Father’s Voice

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This journey began again when I was trying to remember my father’s voice. Some recess of my mind could still catch the tone, the lilt, the timbre, the accent. But it was so ephemeral that suddenly I realized that I might even lose that last slippery grasp.

I thought of who might have recorded him…ever. He must have been interviewed; but perhaps not. It was Pauline who shone, who was the icon, the star. He had set it up like that and then eventually hated the arrangement. So reticent, so accommodating, so back stage had he played his part in the partnership, that it succeeded all too well. He was not included in the limelight. Oh yes, an occasional toast in his direction, or a nod to his early years getting the business off to a running start. But the maintenance of it all, the steady steerage throughout the years… oh and also the enthusiasm you can count on. That was his job, I guess. He loved to plan. His early letters in France were full of plots and plans, full of energy and optimism. Steady motor, enthusiastic coxswain.

I did not get to see that. When I started to see my father, to look at him in an effort to understand who he was, instead of just having him as a father, instead of simply enjoying his whimsies or dragging along to his next appointment or task…he was already nearly 60. That’s a whole lifetime I did not see. He might as well have been my grandfather.

Once, I tallied up all the months and years I actually spent face-to-face with him. It was a shock and still is today. I figured that between birth and leaving for college, I saw him for 6 years and 10 months. Had those years been full of attentive parenting it might have worked. I think that is another story for another time.

I left NYC with my mother and 2 siblings when I was about 6 months for the south of France. He visited us there for what must have been at most one week. I was three when we left France, stopped in NY on our way to Argentina. My mother had remarried her first husband, the father of the two older children and we were following his job to South America. I assume my nanny and I might have spent 2 months in NY with my father. I have no idea.

And then the next 7 years, I traveled during the southern hemisphere summer break to a wintery NYC to visit my father. I calculated three months per visit. That adds up to 21 months or so. One of those visits must have been longer for reasons that no one, and certainly not me, remembers, because I was enrolled in school. Maybe not. Maybe I just was placed back in school because no one knew what to do with a 9 year old in the middle of the winter. So, let’s be generous and say 2 years.

My siblings were swimming and diving all summer long; I was going from overheated NYC apartment to apartment and to the theater and once to the opera. The owner of beautiful dresses and coats, but never a good swimmer or diver, but I saw My Fair Lady with Julie Andrews on Broadway seven times.

The family returned to the States in 1958, the year I turned 10. Four years in suburban New Jersey with alternate weekends adds up to about 200 days. That’s about 6 and ½ months. And let’s add another 6 months or so for summertime in the city with an aupair. Four years between the ages of 13-17 at the Lycee Francais next door to my father’s apartment, with two summers away—once to Mexico and once to Paris gives a total of 3 years and 6 months. When I add it all up I get, more or less, 6 years and 10 months.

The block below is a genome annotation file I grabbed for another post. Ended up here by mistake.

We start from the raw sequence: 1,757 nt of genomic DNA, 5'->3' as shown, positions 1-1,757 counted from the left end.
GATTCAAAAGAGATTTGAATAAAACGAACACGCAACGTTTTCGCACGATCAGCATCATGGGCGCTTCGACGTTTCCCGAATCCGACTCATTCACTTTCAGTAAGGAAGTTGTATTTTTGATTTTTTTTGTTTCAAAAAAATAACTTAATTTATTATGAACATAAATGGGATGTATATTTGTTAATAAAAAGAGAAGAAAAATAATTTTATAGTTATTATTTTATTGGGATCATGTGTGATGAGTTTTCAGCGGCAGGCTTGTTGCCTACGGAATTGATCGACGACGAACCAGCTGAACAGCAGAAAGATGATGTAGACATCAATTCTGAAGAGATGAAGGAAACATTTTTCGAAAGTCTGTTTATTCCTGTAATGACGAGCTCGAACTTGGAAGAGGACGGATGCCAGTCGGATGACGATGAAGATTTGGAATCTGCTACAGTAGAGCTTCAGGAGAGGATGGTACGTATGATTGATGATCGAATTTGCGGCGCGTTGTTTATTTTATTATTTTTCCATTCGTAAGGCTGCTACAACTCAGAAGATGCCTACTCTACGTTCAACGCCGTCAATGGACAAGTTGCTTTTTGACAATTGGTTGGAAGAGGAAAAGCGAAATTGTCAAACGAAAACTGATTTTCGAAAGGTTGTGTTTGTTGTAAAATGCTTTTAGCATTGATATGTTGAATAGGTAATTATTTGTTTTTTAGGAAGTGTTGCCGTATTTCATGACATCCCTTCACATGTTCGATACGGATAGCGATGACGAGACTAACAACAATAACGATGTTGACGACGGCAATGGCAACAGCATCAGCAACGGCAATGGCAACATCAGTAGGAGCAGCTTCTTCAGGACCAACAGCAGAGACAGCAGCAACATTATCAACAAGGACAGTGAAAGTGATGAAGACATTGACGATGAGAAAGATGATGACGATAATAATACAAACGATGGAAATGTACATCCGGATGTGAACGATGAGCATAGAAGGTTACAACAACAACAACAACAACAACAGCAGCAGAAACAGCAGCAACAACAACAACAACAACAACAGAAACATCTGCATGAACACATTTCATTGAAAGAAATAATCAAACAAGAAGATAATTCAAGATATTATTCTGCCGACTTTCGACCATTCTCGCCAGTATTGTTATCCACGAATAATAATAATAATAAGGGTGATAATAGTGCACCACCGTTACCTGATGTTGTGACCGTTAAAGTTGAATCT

I don’t know why that makes me cry. It does… and I do know. It’s not just because it is so little in an entire lifetime but because the effect is so profound. And the the calculated time does not account for the fact that my father was not there most of the time; he was working and even traveling sometimes. The nanny, Meme was there with me constantly from age one until seven perhaps. After that it was tutors and au pairs. Emma Durrieux, Francoise Duhamel, Margaret Morgenroth, Eliana something from Staten Island, and Jacques Karpo during the later years worked on my literary career.

So, I was talking about his voice. I found an old reel of some joint venture between Trigère, Inc. and an eyeglass frame company. My father is the voice of Trigère and demonstrates the aesthetics of choosing frames for different outfits. What could that have possibly have meant in the early 60’s or late 50’s? Were people supposed to buy many different eyeglasses? Ridiculous. But the more startling aspect is hearing my father’s voice in this old recording. It is high and weird, and of course, in his heavily accented English. My husband was surprised. He had not considered that my father had an accent. And today while we were remembering this incident, he was again surprised when I said that the recording was weird also because it was in English. My father spoke to me in French.

The un-thought of details are what make the stories.

For instance what is the problem with one town having streets named Bellevue and Buena Vista? None, if you are an English only speaker—none at all. But if you are a smart trilingual little girl, it is natural that you would ask why a town has two streets with the same name. And if you are enraptured by the beauty of the sound of the song Silent Night with no understanding of its meaning, you might really want to be selected to be the school solo, and not grasp at all that the school will avoid choosing the only Jewish child for the part.

The poignancy is in the disparity of the levels of understanding—the child’s versus the adult community. Two planes of understanding that do not coexist.

I have watched my grandson learn to understand his world. He is clearly very quick and bright. He grasps the connection between two comments and sees the humor in a joke or exaggeration. It’s remarkable.

I remember myself when I was very young.